Skip to main content

Liberal leader Justin Trudeau steps off his campaign plane as he arrives in Winnipeg, Tuesday, Sept. 29, 2015.Paul Chiasson/The Canadian Press

Liberal Leader Justin Trudeau promised millions of dollars in new money Tuesday for research and development, as well as for small technology businesses.

Trudeau said a Liberal government would put up $200 million a year for three years to help research facilities, small business incubators and exporters. Another $100 million a year would go toward an industrial research assistance program.

"Under Stephen Harper, our economy has had a weak 10 years," Trudeau told a crowd after touring a factory.

"The global economy is increasingly competitive. New technologies are disrupting old economic models, and emerging economies are taking an ever-growing share of the global marketplace."

Trudeau said Canada has a smaller base of capital for new firms and his plan would give new technology companies a better chance of success through access to office space in so-called incubators, and partnerships with universities and colleges.

He pointed to a report from the Geneva-based World Economic Forum that said Canada has fallen to 22nd place from 12th in terms of innovation among leading countries since 2009.

Trudeau made the announcement at a factory that produces high-tech electrical transformers in Winnipeg Centre — one of the poorest ridings in the country and one the Liberals are hoping to steal from the NDP.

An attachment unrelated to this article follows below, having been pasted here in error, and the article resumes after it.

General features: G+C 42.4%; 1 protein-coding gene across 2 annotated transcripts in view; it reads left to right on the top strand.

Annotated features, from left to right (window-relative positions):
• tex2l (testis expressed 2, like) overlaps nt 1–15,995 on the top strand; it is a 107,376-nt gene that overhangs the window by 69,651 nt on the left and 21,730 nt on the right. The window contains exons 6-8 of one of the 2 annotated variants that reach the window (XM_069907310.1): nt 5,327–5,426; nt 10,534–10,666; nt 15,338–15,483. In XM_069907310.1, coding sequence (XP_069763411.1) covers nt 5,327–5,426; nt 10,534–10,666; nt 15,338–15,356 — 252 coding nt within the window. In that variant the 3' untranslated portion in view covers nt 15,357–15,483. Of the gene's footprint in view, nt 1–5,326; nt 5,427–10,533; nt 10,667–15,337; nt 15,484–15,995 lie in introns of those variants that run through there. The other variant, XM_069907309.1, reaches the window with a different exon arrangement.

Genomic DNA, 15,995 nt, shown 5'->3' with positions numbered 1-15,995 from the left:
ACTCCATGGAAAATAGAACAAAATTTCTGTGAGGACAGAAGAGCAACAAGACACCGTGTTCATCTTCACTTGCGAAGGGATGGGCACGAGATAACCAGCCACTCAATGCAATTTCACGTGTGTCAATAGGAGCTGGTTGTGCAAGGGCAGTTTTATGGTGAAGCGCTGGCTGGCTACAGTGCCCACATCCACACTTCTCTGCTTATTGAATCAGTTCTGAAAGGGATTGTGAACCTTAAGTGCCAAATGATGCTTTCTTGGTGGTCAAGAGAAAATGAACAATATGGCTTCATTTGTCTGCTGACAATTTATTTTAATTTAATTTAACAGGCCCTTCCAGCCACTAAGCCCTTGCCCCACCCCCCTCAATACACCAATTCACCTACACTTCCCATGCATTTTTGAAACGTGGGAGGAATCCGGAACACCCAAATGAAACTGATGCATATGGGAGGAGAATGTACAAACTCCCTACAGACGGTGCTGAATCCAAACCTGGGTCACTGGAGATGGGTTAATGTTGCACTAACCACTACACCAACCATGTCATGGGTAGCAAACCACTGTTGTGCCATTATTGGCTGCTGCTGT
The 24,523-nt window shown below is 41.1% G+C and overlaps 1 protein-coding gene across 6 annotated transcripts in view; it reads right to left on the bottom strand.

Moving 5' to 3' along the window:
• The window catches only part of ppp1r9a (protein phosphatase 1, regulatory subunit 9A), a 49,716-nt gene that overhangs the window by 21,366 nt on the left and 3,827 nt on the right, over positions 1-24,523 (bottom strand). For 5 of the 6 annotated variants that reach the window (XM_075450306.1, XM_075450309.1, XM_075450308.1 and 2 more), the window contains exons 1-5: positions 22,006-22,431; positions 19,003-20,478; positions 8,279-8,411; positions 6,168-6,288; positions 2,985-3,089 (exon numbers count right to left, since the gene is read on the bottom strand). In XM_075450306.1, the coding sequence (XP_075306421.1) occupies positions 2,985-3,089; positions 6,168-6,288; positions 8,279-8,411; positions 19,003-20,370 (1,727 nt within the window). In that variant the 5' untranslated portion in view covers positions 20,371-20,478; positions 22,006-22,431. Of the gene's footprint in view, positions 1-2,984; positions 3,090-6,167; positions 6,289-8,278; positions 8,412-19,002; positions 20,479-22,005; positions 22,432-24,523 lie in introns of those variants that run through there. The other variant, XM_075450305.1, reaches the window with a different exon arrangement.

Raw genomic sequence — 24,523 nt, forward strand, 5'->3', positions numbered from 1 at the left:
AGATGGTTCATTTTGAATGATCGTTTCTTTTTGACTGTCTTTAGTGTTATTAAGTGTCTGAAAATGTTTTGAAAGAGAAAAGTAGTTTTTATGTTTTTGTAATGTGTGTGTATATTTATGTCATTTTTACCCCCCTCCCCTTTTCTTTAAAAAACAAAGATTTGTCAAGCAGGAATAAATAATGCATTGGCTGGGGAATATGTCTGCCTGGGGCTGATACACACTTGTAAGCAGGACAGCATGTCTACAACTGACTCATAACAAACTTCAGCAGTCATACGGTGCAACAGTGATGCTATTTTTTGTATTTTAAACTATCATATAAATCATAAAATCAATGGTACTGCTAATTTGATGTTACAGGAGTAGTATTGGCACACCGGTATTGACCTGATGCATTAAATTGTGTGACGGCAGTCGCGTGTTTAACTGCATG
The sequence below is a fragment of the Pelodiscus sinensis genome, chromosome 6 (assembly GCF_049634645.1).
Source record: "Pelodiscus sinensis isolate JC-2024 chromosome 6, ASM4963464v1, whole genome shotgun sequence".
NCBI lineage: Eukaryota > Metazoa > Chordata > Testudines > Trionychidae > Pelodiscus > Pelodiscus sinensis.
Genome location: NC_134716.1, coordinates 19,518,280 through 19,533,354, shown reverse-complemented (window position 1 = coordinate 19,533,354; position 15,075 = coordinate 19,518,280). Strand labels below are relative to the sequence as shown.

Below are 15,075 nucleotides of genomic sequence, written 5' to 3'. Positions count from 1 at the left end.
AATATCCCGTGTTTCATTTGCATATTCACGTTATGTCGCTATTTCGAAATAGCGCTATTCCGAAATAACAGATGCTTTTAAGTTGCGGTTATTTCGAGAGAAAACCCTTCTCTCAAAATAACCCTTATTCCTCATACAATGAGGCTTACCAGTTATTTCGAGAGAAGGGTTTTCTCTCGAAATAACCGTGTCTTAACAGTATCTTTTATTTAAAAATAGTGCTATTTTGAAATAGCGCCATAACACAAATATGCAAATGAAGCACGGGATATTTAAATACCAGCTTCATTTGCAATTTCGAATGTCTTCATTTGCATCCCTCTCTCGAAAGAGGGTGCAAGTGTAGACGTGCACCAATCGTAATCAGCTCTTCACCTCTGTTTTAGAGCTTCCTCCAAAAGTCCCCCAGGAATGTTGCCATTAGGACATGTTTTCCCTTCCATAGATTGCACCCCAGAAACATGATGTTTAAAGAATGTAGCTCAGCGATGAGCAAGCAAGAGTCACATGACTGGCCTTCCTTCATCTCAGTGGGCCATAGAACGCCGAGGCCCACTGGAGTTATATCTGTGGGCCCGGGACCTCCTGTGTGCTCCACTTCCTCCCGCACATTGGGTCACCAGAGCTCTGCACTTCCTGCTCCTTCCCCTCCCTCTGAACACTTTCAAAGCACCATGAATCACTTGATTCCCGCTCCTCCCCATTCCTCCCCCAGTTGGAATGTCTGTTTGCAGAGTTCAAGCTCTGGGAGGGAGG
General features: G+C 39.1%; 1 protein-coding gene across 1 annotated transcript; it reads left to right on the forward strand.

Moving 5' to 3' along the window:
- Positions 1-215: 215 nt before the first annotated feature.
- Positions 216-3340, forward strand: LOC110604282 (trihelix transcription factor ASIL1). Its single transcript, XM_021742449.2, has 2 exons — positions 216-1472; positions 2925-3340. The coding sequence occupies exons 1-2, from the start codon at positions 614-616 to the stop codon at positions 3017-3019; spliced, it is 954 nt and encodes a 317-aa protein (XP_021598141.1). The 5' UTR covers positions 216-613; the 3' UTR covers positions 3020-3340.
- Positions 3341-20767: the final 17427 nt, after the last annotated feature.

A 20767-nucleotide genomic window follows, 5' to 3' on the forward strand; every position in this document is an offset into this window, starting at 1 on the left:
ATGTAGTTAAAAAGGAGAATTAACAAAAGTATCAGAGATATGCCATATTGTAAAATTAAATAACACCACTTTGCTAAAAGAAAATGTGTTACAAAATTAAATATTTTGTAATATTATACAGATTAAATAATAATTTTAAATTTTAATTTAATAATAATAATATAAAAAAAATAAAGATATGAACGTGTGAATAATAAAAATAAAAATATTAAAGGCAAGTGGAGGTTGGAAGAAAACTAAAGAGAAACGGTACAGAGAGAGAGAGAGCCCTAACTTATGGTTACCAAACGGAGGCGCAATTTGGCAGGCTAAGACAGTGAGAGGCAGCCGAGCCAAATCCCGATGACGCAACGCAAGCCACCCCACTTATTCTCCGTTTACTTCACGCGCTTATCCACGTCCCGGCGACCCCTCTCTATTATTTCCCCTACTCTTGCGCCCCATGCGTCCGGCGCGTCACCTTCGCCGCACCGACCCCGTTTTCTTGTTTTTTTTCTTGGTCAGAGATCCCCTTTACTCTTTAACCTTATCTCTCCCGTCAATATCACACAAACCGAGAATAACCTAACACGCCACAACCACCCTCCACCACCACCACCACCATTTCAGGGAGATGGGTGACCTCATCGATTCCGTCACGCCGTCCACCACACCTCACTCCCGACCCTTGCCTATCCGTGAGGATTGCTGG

New Democrat Pat Martin has had a stranglehold on the riding since 1997, but the Liberals are pinning their hopes on Robert-Falcon Ouellette, an aboriginal candidate with a military background who first entered politics last year and finished a surprising third in Winnipeg's mayoralty race.

Ouellette was by Trudeau's side as cameras followed the pair on a tour of the factory.

While Ouellette faces an uphill battle — the Liberals finished a distant third in Winnipeg-Centre in 2011 — polls suggest the Liberals could make other gains in Winnipeg, thanks largely to the low approval rating of Manitoba's NDP government, which has rubbed off on the federal New Democrats.

Trudeau is hoping to regain former Liberal strongholds in Winnipeg South-Centre and St. Boniface-St. Vital, which have been won by the Conservatives in recent years.

Report an error